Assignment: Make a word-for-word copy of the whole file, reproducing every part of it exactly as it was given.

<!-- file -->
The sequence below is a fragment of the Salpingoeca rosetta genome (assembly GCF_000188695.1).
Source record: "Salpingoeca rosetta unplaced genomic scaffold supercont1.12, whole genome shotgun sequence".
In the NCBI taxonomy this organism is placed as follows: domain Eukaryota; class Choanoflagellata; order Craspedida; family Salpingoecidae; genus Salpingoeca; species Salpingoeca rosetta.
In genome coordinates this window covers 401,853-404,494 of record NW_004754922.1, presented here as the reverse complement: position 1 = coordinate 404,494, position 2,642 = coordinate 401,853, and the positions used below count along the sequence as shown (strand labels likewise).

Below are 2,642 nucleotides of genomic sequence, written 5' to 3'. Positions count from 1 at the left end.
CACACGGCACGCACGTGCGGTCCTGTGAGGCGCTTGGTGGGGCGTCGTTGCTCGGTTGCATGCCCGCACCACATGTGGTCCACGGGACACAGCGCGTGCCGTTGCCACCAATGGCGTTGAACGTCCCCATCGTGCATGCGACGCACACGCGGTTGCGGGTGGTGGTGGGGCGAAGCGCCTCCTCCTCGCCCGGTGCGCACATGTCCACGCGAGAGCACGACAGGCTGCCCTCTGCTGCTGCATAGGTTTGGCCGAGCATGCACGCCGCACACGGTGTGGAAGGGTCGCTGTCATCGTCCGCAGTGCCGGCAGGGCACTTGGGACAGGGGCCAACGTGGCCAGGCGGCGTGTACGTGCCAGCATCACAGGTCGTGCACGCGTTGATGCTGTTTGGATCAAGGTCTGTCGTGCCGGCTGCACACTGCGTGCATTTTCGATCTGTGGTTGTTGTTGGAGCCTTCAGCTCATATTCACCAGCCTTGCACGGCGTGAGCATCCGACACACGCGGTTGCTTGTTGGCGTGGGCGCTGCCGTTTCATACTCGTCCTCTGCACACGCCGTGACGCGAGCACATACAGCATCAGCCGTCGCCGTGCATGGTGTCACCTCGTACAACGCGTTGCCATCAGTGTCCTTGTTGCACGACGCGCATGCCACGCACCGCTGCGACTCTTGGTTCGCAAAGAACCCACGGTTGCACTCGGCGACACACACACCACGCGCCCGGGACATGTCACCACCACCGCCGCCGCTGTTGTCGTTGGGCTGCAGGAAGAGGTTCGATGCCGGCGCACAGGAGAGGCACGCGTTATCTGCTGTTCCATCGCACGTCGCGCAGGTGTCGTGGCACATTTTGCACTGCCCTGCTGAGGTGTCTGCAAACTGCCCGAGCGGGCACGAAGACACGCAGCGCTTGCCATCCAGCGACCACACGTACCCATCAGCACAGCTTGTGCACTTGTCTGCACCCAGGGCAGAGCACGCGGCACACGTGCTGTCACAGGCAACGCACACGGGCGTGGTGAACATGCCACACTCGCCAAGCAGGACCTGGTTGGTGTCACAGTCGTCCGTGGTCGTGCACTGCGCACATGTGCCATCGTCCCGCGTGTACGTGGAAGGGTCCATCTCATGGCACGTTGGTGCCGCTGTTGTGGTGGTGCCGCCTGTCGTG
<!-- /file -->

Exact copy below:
The sequence below is a fragment of the Salpingoeca rosetta genome (assembly GCF_000188695.1).
Source record: "Salpingoeca rosetta unplaced genomic scaffold supercont1.12, whole genome shotgun sequence".
In the NCBI taxonomy this organism is placed as follows: domain Eukaryota; class Choanoflagellata; order Craspedida; family Salpingoecidae; genus Salpingoeca; species Salpingoeca rosetta.
In genome coordinates this window covers 401,853-404,494 of record NW_004754922.1, presented here as the reverse complement: position 1 = coordinate 404,494, position 2,642 = coordinate 401,853, and the positions used below count along the sequence as shown (strand labels likewise).

Below are 2,642 nucleotides of genomic sequence, written 5' to 3'. Positions count from 1 at the left end.
CACACGGCACGCACGTGCGGTCCTGTGAGGCGCTTGGTGGGGCGTCGTTGCTCGGTTGCATGCCCGCACCACATGTGGTCCACGGGACACAGCGCGTGCCGTTGCCACCAATGGCGTTGAACGTCCCCATCGTGCATGCGACGCACACGCGGTTGCGGGTGGTGGTGGGGCGAAGCGCCTCCTCCTCGCCCGGTGCGCACATGTCCACGCGAGAGCACGACAGGCTGCCCTCTGCTGCTGCATAGGTTTGGCCGAGCATGCACGCCGCACACGGTGTGGAAGGGTCGCTGTCATCGTCCGCAGTGCCGGCAGGGCACTTGGGACAGGGGCCAACGTGGCCAGGCGGCGTGTACGTGCCAGCATCACAGGTCGTGCACGCGTTGATGCTGTTTGGATCAAGGTCTGTCGTGCCGGCTGCACACTGCGTGCATTTTCGATCTGTGGTTGTTGTTGGAGCCTTCAGCTCATATTCACCAGCCTTGCACGGCGTGAGCATCCGACACACGCGGTTGCTTGTTGGCGTGGGCGCTGCCGTTTCATACTCGTCCTCTGCACACGCCGTGACGCGAGCACATACAGCATCAGCCGTCGCCGTGCATGGTGTCACCTCGTACAACGCGTTGCCATCAGTGTCCTTGTTGCACGACGCGCATGCCACGCACCGCTGCGACTCTTGGTTCGCAAAGAACCCACGGTTGCACTCGGCGACACACACACCACGCGCCCGGGACATGTCACCACCACCGCCGCCGCTGTTGTCGTTGGGCTGCAGGAAGAGGTTCGATGCCGGCGCACAGGAGAGGCACGCGTTATCTGCTGTTCCATCGCACGTCGCGCAGGTGTCGTGGCACATTTTGCACTGCCCTGCTGAGGTGTCTGCAAACTGCCCGAGCGGGCACGAAGACACGCAGCGCTTGCCATCCAGCGACCACACGTACCCATCAGCACAGCTTGTGCACTTGTCTGCACCCAGGGCAGAGCACGCGGCACACGTGCTGTCACAGGCAACGCACACGGGCGTGGTGAACATGCCACACTCGCCAAGCAGGACCTGGTTGGTGTCACAGTCGTCCGTGGTCGTGCACTGCGCACATGTGCCATCGTCCCGCGTGTACGTGGAAGGGTCCATCTCATGGCACGTTGGTGCCGCTGTTGTGGTGGTGCCGCCTGTCGTG